The U.S. National Highway Traffic Safety Administration announced Thursday it is fining Honda Motor Co.'s U.S. division $70 million for not reporting hundreds of complaints that its vehicles caused death and injury. It’s the largest civil penalty ever levied against an automaker for failing to keep the public informed about alleged dangerous flaws in the vehicles it sells in the U.S.

Automakers are required under the TREAD Act to disclose serious complaints to federal regulators. Honda acknowledged in November that it failed to report to the U.S. National Highway Traffic Safety Administration (NHTSA) 1,729 complaints dating back to 2003 that its vehicles caused deaths and injuries. Honda admits it was aware of the failing in 2011 but didn’t comply until late last year. The company is not disputing the penalty.

"What we cannot tolerate and will not tolerate is an automaker failing to report to us any recall issues," Transportation Secretary Anthony Foxx told the Associated Press.

The issue not only tarnishes Honda’s reputation, but also NHTSA’s, which has faced public scrutiny for its handling of auto safety oversight after 2014 became a record year for automotive safety recalls, topping 60 million vehicles. The House Energy and Commerce Committee slammed NHTSA for its handling of the General Motors ignition-switch recall last year that’s linked to at least 42 deaths.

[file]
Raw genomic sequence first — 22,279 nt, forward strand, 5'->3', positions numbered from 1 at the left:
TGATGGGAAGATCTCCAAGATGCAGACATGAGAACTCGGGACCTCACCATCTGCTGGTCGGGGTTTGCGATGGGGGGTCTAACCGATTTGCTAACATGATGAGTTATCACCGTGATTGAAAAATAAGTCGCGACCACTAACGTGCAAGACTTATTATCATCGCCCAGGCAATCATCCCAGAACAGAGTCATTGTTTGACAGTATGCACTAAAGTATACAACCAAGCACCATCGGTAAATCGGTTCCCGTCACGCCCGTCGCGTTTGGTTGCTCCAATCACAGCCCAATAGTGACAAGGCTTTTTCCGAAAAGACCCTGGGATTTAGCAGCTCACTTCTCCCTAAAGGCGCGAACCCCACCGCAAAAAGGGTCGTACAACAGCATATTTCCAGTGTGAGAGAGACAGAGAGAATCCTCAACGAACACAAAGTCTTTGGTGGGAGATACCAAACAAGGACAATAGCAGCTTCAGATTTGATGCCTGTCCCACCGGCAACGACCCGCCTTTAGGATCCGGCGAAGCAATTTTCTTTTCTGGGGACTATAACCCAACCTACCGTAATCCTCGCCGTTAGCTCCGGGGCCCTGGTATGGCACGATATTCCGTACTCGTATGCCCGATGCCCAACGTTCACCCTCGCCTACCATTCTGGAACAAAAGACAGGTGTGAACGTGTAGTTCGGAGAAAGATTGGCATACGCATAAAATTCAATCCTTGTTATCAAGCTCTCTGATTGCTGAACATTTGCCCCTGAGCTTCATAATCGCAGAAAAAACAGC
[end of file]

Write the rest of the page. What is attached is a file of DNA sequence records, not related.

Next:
The complaints against Japan’s second-largest automaker involve defective parts, especially air bag inflators made by Takata Corp., Honda’s longtime supplier of auto safety components. The air bags can inflate with explosive force, spraying bits of metal into the driver. Honda issued recalls covering more than 5 million of its vehicles in the U.S. last year to fix the problem.

Mark Rosekind, a fatigue expert and former member of the National Transportation Safety Board, was confirmed as the new NHTSA head. He replaced acting NHTSA administrator David Friedman, who served since January 2013, a month after David Strickland resigned to become an auto regulation lobbyist. During his tenure, Strickland was instrumental in advising lawmakers about self-driving cars.